As you can see by the provided graph the boot time is much faster, but also quite impressive is something the graphs cannot show. The system feels much faster, much more snappy overall. It feels very similar to the system when it was testing with an SSD alone, now actual throughput of large amounts of data when tested is not 100% on par with an ssd it is quite close. Overall if your not ready to jump into the ssd game yet for your main storage do yourself a favor, pick up a small SSD and a Z68 and enable the acceleration. You will not be disappointed.

Gigabyte touch BIOS
Gigabyte has taken note that not all users are enthusiasts and do not feel comfortable changing settings in the system BIOS. Therefore just to ensure everyone has access to the same adjustability/Tweaks/Settings that the enthusiasts regularly use they have created the Touch BIOS.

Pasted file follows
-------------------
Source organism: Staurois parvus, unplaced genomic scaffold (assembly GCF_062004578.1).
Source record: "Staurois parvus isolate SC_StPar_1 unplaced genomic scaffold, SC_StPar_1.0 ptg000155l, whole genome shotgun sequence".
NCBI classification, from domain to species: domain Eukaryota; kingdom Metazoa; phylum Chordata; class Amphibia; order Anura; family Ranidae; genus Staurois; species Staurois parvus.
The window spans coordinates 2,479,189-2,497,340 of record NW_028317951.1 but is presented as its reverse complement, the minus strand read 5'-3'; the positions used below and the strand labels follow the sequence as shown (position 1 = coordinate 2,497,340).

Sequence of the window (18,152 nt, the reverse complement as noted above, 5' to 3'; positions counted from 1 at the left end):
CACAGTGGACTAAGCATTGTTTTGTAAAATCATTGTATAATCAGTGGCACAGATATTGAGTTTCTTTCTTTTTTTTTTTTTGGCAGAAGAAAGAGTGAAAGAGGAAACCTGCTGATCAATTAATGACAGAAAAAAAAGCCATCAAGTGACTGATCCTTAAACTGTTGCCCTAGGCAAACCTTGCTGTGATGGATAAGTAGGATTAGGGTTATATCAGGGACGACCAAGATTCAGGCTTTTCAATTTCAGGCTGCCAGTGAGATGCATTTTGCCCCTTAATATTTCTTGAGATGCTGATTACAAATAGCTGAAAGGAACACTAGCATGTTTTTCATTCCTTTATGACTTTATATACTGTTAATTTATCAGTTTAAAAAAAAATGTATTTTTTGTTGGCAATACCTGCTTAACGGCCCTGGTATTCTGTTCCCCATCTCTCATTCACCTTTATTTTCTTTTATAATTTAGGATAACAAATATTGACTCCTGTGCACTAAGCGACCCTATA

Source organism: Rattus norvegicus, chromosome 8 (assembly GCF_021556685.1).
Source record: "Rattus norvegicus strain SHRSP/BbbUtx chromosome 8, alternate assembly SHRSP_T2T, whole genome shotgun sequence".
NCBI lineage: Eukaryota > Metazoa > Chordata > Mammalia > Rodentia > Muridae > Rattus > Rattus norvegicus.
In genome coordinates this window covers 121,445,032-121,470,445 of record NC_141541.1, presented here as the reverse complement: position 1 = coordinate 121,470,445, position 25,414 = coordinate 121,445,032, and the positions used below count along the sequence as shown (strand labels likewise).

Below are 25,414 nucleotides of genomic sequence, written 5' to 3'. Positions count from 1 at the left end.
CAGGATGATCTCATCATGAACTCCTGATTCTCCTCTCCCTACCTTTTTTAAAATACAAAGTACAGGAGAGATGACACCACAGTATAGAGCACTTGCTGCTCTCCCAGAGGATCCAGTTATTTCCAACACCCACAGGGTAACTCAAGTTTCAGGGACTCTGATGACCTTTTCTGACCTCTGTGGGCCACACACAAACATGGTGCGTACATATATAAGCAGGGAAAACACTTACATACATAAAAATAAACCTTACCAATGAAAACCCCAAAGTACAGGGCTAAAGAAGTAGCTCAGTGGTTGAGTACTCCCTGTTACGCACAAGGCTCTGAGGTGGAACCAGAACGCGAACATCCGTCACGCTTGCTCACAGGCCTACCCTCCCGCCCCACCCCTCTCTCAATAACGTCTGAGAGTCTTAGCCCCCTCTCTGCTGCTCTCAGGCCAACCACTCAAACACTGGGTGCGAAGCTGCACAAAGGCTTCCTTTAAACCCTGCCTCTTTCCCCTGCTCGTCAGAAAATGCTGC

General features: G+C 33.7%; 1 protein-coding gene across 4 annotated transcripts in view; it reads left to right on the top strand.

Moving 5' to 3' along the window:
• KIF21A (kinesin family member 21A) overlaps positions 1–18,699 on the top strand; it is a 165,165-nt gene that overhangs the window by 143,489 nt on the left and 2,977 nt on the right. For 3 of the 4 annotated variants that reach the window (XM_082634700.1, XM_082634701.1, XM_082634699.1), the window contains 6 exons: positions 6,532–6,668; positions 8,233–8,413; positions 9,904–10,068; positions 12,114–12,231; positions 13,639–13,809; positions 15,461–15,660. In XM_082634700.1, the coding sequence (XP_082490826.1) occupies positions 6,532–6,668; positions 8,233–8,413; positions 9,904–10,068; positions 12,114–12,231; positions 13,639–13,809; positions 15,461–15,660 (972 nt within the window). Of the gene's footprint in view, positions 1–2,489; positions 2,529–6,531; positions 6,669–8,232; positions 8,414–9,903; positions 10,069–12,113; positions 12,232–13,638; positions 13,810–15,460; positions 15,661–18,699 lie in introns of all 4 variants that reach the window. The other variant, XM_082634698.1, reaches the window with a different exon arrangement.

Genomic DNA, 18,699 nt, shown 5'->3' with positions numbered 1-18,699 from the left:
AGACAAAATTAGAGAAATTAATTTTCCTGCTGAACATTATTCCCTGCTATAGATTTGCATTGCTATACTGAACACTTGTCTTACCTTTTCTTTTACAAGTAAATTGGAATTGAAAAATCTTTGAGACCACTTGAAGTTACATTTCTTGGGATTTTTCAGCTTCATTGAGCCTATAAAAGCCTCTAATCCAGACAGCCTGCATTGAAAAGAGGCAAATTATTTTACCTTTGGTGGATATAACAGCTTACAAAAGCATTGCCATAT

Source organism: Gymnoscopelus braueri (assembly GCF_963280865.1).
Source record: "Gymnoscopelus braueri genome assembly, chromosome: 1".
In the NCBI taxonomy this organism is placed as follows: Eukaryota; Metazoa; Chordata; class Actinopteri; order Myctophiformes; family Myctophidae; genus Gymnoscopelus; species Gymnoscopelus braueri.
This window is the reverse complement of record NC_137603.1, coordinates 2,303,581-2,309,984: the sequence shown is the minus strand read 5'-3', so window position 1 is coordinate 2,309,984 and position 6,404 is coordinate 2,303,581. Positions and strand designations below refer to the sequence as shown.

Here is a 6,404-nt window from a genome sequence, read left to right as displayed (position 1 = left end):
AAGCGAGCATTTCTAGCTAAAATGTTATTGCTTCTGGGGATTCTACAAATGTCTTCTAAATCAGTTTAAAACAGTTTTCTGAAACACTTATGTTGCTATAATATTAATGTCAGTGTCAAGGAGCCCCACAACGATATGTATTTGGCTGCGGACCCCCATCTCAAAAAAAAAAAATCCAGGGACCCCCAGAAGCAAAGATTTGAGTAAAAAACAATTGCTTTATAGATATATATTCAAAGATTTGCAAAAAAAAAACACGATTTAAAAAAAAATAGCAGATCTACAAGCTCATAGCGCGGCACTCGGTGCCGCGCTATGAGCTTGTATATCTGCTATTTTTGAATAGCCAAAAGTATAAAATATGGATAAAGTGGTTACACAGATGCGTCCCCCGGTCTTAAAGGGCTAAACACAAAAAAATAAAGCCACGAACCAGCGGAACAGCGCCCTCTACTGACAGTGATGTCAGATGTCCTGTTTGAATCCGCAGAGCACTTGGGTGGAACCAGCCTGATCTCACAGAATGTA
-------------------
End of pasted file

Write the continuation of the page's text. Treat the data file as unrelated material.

Touch BIOS is a windows based BIOS interface which is similar in feel to my Ipod touch or Android phone as the icons can be rearranged or removed from the menu completely if you do not feel the need to display them. Each Icon has descriptions below it and ever Icon once clicked takes you into a clickable menu where you can control bios options without entering the BIOS itself.

See the menu screens below for an example:

Here you see the main Touch BIOS screen. This is where everything starts. Each icon corresponds to an area that normally would be seen in the main bios. All icons can be removed or re arranged to however best suits your needs.


This is your main MIT overview page. This shows a small overview of most of the clocks at the present settings.


Here you see your voltage controls for the motherboard and all of these can be set the same as you would normally in the BIOS.


Here is a preview of all of your advanced frequency and CPU settings.